24 August 2007

sensor information mismatch

The New York Times did an article a few days ago on the magic shows at the Conference on Consciousness that was held in Vegas this year. Magicians discussed with the scientists that if you create an assumption of a behavior pattern, then your audience will assume something is fact when in truth it doesn't have to be. Today they have an article about how out-of-body experiences can be induced by creating a mismatch between the different sensory streams that our brain uses.

What this means is that even our brains-- though they are very complex and have learned from a lot of experiences as our lives go on-- sometimes still cannot detect scenarios that have the same sensory input as another more common scenario but are actually different. I like the example of the rubber hand. Subjects with their hand under the table and a rubber hand on the table had both hands stroked by a stick. Visually, you would see that the stick is stroking the rubber hand, and since you feel your own hand being stroked, you would assume the rubber hand is your own. The people even shrieked when the rubber hand was hit by a hammer!

(note: NYtimes links are only free for a couple days)

23 August 2007

"the moon" incident

I just read about this in the Wittenberg Door.

During a science lecture by Bill Nye in Waco, a woman stormed out when the Science Guy informed his audience-- after quoting from Genesis that God made two lights in the sky along with the stars-- that the moon was not in fact a light but simply a reflector.

In this response, they express their opinion that the woman left upset because the Science Guy had purposefully brought up the bible and said that it was wrong, as if to attack the bible.

Maybe it's true-- maybe if our dear Bill had not brought up Genesis, everyone in Waco would have been happy to know that the moon is a reflector. sigh.

But anyway, how else do we scientists get christians to start considering figurative interpretations of the bible? Perhaps by donating to the unicorn museum billboard to be installed near the creation museum in Kentucky. Unicorn museum motto-- "Unicorns are real. The bible says so."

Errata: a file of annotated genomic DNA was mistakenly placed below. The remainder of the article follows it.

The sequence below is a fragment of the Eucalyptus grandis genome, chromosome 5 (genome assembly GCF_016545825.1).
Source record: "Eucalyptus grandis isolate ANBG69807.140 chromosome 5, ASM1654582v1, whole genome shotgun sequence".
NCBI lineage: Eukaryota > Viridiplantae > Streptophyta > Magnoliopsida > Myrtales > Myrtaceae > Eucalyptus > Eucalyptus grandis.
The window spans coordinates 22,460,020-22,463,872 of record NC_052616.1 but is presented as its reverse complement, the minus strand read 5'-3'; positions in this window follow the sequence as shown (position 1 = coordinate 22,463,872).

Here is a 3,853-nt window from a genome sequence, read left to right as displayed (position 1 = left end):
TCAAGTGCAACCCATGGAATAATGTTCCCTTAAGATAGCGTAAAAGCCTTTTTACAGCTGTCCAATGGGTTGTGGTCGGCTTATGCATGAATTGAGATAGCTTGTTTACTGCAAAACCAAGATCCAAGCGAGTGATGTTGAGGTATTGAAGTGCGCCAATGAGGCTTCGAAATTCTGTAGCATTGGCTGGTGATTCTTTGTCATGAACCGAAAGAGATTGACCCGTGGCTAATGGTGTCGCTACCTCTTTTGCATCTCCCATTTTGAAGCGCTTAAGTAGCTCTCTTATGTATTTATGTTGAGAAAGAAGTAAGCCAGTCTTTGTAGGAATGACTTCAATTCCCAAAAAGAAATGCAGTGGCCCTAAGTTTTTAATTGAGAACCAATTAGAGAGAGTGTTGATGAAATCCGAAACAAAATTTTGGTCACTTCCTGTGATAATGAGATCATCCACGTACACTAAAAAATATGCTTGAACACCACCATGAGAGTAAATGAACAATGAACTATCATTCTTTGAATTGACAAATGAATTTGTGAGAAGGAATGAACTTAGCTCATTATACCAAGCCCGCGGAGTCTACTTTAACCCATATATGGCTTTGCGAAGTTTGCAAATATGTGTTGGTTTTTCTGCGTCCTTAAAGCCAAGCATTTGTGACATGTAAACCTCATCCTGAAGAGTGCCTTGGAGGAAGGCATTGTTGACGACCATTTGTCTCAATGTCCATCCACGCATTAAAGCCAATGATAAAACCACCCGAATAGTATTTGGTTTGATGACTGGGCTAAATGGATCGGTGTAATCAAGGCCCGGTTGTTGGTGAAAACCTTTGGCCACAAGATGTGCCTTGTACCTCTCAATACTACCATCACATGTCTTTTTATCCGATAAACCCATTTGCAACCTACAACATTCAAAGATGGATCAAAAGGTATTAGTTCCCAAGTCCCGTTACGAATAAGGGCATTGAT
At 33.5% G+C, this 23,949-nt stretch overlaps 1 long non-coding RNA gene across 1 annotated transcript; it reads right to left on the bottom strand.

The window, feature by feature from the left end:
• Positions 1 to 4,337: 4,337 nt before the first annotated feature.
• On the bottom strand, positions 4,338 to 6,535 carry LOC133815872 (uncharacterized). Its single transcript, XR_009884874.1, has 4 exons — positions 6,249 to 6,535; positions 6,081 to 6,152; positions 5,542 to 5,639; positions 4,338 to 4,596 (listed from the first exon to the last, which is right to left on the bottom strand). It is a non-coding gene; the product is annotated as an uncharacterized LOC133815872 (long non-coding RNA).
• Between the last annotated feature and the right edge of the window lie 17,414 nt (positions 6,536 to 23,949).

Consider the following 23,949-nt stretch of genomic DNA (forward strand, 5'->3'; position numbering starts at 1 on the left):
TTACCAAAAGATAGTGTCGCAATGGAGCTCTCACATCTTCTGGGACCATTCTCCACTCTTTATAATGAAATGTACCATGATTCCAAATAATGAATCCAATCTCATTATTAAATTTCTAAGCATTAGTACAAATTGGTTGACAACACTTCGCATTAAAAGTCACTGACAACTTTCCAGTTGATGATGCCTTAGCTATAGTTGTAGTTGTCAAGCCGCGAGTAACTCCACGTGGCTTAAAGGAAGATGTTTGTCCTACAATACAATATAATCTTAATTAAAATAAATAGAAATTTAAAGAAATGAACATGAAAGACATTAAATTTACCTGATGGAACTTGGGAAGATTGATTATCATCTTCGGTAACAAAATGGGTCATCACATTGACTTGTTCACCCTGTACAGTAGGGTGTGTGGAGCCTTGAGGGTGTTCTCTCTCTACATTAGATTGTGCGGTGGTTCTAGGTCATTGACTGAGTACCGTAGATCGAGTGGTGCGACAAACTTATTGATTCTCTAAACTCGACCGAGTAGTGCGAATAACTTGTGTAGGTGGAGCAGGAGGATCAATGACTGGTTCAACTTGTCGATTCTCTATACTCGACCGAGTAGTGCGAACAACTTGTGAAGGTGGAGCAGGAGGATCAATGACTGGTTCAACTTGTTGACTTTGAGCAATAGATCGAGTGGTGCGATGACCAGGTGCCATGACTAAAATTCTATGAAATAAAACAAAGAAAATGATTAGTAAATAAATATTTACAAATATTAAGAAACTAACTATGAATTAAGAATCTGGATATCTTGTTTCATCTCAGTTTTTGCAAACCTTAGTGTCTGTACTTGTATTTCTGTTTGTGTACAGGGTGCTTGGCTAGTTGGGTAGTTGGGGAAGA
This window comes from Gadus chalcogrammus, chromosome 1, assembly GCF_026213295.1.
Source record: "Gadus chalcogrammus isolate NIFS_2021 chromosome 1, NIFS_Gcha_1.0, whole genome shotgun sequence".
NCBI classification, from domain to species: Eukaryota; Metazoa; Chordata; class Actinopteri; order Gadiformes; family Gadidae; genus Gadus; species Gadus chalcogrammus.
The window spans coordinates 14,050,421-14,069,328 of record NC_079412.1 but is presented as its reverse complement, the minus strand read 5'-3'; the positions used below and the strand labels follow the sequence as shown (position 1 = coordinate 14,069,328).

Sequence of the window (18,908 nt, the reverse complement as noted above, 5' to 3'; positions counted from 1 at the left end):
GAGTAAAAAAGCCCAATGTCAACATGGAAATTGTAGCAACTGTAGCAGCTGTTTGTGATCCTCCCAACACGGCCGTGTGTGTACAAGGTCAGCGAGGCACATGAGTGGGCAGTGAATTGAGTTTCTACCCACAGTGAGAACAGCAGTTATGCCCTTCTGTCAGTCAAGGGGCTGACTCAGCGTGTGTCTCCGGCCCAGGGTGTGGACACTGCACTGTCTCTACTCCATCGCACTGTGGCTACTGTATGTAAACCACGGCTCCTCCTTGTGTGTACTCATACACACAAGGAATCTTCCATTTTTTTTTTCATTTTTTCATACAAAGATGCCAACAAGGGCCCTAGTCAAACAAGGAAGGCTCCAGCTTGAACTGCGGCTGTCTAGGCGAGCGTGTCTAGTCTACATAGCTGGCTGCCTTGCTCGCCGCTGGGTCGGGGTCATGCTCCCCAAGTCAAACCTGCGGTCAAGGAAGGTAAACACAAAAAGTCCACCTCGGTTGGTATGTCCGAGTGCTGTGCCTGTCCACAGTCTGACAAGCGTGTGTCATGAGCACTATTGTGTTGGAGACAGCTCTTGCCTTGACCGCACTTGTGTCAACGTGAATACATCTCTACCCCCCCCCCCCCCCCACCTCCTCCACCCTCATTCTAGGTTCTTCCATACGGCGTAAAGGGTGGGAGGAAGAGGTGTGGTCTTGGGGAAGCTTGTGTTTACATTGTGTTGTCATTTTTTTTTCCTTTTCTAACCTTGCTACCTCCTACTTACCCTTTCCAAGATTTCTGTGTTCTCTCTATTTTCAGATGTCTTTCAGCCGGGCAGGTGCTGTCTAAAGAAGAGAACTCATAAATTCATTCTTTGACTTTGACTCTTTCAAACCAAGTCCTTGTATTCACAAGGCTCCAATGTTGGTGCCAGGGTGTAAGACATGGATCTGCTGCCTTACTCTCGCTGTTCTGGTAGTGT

Also, the Waco Tribune *did* take down the story from their website. I can't judge whether that was out of embarrassment. They have at least 30 days of history on there, but no such original story from a few days ago.

21 August 2007

Anything you can do, I can do Meta

MIT Technology Review has a good article about Charles Simonyi in the Jan/Feb 2007 issue. Simonyi created microsoft word, and now he hopes to fix the way programmers do their job. He asks, "Why is it so hard to create good software?" here are some quotes.

"Everywhere you look, software is over budget, behind schedule, insecure, unreliable, and hard to use. Anytime an organization attempts to introduce a new system, or upgrade an old one, it takes a colossal risk."

"The US Government has found it nearly impossible to introduce or upgrade large-scale software systems: Decade long efforts at the FAA and FBI have collapsed in chaos. Businesses have fared no better. To give a single example, McDonald's executives dreamed of a (new software system)...By the time they gave up and canceled the project, they had to write off $170 million of its estimated $1 billion cost."

"But even as Moore's Law has made each year's new computers faster and cheaper, the flexibility and utility of our computer systems have been limited by the slower, uneven evolution of software. One formulation of this problem is known as Wirth's Law, after programming expert Niklaus Wirth: 'Software gets slower faster than hardware gets faster.'"

"...in Simonyi's quest to alleviate the chronic woes of the software field. 'It's not enough to be a great programmer,' Simonyi once told Hichael Hiltzik, author of a history of PARC. 'You have to find a great problem." [Simonyi's company] Intentional Software may not deliver on its grand promises. But no one can charge Simonyi with choosing too modest a problem."

One funny thing-- Simonyi doesn't know how to turn off Clippy. Ha.

Just to put in my two cents, I contend that it's so hard to create good software because programmers have typically been the type of person who wants to tinker and hack. A stereotypical coder enjoys tweaking things until they work, whether or not he knows exactly why it started working. (I used the male pronoun on purpose here! haha)

give them more time

This new york times article talks about how highschool students who are far behind can finish-- if you just give them more time.

I believe strongly in eliminating expectations on time. Why should you get a HS diploma at 18, college diploma at 22, married at 23, promoted at 25....etc?

This precludes all interesting paths, like traveling the world for a year, earning money needed for family emergencies, spending time doing real community service, or playing in a rock band before you get your PhD in your late 30s (I know someone who did this).

Forget the timeline, people.